# PMP Certification All-In-One For Dummies

This Cheat Sheet gives you quick PMP certification facts to remember on test day to help you answer exam questions. You can review major project management concepts, as well as key tools, techniques, outputs, processes, and some common equations found on the exam. Many of the key concepts are defined in the PMBOK Guide Glossary.

## PMP Scheduling Relationships

Expect to see up to 10 questions dealing with network diagrams, precedence diagramming, and scheduling issues on the PMP (Project Management Professional) Certification exam. Here are some of the details you need to know:

• FS = Finish-to-start

• FF = Finish-to-finish

• SS = Start-to-start

• SF = Start-to-finish

• Lead = An acceleration in the relationships between activities

• Lag = A directed delay in the relationship between activities

• A mandatory dependency is based on the nature of the work

• A discretionary dependency is based on a best practice or preferred way of doing something

• An external dependency is based on a situation outside the project

## PMP Estimating Techniques

Estimating techniques can be applied to resources, effort, duration, and costs. The following are different methods of estimating you can use, depending on the situation.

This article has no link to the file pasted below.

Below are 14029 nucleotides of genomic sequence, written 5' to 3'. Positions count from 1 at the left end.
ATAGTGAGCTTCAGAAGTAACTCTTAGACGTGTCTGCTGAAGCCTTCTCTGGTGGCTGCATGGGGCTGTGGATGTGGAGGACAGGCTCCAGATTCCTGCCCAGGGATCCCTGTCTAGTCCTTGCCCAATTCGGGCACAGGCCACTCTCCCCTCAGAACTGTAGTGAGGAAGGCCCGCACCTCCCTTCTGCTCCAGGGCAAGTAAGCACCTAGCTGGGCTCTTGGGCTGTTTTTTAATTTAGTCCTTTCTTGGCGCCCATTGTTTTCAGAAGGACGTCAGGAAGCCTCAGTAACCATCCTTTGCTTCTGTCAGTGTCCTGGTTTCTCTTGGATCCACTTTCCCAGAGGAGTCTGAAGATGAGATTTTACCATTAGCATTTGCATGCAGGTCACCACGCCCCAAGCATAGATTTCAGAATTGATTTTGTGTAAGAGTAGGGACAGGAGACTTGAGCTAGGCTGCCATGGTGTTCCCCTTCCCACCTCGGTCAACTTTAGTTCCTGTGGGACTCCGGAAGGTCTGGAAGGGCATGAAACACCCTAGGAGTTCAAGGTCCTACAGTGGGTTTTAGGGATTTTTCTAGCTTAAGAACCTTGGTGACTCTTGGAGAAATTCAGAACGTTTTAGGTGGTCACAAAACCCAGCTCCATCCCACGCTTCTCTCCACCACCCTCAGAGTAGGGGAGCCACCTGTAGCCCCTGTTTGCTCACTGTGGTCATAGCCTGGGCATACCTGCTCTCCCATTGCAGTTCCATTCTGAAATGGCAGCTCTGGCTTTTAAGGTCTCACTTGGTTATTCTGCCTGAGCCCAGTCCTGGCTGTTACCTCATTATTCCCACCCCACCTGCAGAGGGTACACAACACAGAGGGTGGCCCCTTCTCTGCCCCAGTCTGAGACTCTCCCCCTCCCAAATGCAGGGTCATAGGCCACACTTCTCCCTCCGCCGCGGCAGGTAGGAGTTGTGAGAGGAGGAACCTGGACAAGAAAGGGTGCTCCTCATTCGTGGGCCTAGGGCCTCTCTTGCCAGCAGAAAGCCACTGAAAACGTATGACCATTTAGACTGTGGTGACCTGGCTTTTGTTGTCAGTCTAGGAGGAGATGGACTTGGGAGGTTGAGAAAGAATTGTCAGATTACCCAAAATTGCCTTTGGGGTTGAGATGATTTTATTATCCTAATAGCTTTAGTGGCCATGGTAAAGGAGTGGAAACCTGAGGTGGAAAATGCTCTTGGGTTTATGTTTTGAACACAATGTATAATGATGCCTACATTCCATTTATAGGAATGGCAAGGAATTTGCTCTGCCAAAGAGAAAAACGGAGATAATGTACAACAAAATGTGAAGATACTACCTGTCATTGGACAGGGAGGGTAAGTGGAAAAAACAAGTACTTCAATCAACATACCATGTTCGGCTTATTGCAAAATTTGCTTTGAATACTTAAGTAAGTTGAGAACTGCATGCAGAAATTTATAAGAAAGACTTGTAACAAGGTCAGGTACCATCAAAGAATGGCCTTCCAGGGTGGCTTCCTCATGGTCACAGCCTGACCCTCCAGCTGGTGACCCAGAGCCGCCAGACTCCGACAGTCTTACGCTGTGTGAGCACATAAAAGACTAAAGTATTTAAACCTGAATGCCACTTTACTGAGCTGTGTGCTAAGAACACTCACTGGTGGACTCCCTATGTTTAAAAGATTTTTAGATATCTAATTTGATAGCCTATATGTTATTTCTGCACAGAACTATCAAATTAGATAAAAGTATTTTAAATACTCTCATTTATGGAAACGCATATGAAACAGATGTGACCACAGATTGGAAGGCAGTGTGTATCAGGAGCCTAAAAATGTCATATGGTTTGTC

Estimating method Description
Analogous estimating Generally used at the start of the project when not much is known. Compares the current project to past similar projects. A quick and relatively easy method of estimating, though not terribly accurate.
Parametric estimating Used for estimates that are quantitatively based, such as dollars per square foot or number of installations per day. A relatively simple method, but not every activity or cost can be estimated quantitatively.
Three-point estimating Accounts for uncertainty associated with estimating by determining an optimistic (best case, represented by O), most likely (represented by M) and pessimistic (worst case, represented by P) scenario. The most likely estimate is weighted most heavily. The equation is:
(O+4M+P)/6
Bottom up estimating Used when there is significant detail about the activity. A detailed assessment of the resources, capabilities, and amounts are used to determine an accurate duration or cost estimate. This is the most accurate method, but also the most time-consuming and expensive form of estimating.

## PMP Statistics for Normal and Cumulative Distributions

You must know some basic statistics for the PMP Certification exam. All equations are based on a normal distribution. In a normal distribution, keep the following in mind:

• 68.3% of the data points fall within one standard deviation

• 95.5% of the data points fall within two standard deviations

• 99.7% of the data points fall within three standard deviations

If you're looking at a normal curve and need a cumulative distribution, you should remember these values:

• 0.15% of the data points fall between 0 and -3σ from the mean

• 2.25% of the data points fall between 0 and -2σ from the mean

• 16% of the data points fall between 0 and -1σ from the mean

• 84% of the data points fall between 0 and +1σ from the mean